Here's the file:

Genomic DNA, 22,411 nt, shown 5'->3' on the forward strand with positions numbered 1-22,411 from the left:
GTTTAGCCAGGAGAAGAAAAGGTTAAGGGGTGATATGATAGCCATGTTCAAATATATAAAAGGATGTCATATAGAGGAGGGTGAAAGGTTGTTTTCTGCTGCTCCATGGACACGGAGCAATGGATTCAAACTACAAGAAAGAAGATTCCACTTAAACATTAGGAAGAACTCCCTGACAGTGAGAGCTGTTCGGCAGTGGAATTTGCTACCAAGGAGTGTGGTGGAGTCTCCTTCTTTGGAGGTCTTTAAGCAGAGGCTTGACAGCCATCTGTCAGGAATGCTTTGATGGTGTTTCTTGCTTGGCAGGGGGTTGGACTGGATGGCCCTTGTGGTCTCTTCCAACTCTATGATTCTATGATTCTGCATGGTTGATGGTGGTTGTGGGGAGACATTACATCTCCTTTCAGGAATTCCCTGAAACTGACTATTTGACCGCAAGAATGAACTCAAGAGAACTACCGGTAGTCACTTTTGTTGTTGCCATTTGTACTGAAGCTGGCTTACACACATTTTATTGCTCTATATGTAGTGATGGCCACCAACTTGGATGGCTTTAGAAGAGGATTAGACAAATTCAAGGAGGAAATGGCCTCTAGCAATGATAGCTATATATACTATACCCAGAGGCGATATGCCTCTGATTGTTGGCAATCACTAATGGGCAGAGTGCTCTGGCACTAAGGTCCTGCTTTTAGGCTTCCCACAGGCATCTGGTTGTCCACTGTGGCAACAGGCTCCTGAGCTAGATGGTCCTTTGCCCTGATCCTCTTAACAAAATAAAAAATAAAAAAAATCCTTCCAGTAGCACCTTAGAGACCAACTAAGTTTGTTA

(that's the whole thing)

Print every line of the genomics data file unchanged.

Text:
Genomic DNA, 22,411 nt, shown 5'->3' on the forward strand with positions numbered 1-22,411 from the left:
GTTTAGCCAGGAGAAGAAAAGGTTAAGGGGTGATATGATAGCCATGTTCAAATATATAAAAGGATGTCATATAGAGGAGGGTGAAAGGTTGTTTTCTGCTGCTCCATGGACACGGAGCAATGGATTCAAACTACAAGAAAGAAGATTCCACTTAAACATTAGGAAGAACTCCCTGACAGTGAGAGCTGTTCGGCAGTGGAATTTGCTACCAAGGAGTGTGGTGGAGTCTCCTTCTTTGGAGGTCTTTAAGCAGAGGCTTGACAGCCATCTGTCAGGAATGCTTTGATGGTGTTTCTTGCTTGGCAGGGGGTTGGACTGGATGGCCCTTGTGGTCTCTTCCAACTCTATGATTCTATGATTCTGCATGGTTGATGGTGGTTGTGGGGAGACATTACATCTCCTTTCAGGAATTCCCTGAAACTGACTATTTGACCGCAAGAATGAACTCAAGAGAACTACCGGTAGTCACTTTTGTTGTTGCCATTTGTACTGAAGCTGGCTTACACACATTTTATTGCTCTATATGTAGTGATGGCCACCAACTTGGATGGCTTTAGAAGAGGATTAGACAAATTCAAGGAGGAAATGGCCTCTAGCAATGATAGCTATATATACTATACCCAGAGGCGATATGCCTCTGATTGTTGGCAATCACTAATGGGCAGAGTGCTCTGGCACTAAGGTCCTGCTTTTAGGCTTCCCACAGGCATCTGGTTGTCCACTGTGGCAACAGGCTCCTGAGCTAGATGGTCCTTTGCCCTGATCCTCTTAACAAAATAAAAAATAAAAAAAATCCTTCCAGTAGCACCTTAGAGACCAACTAAGTTTGTTA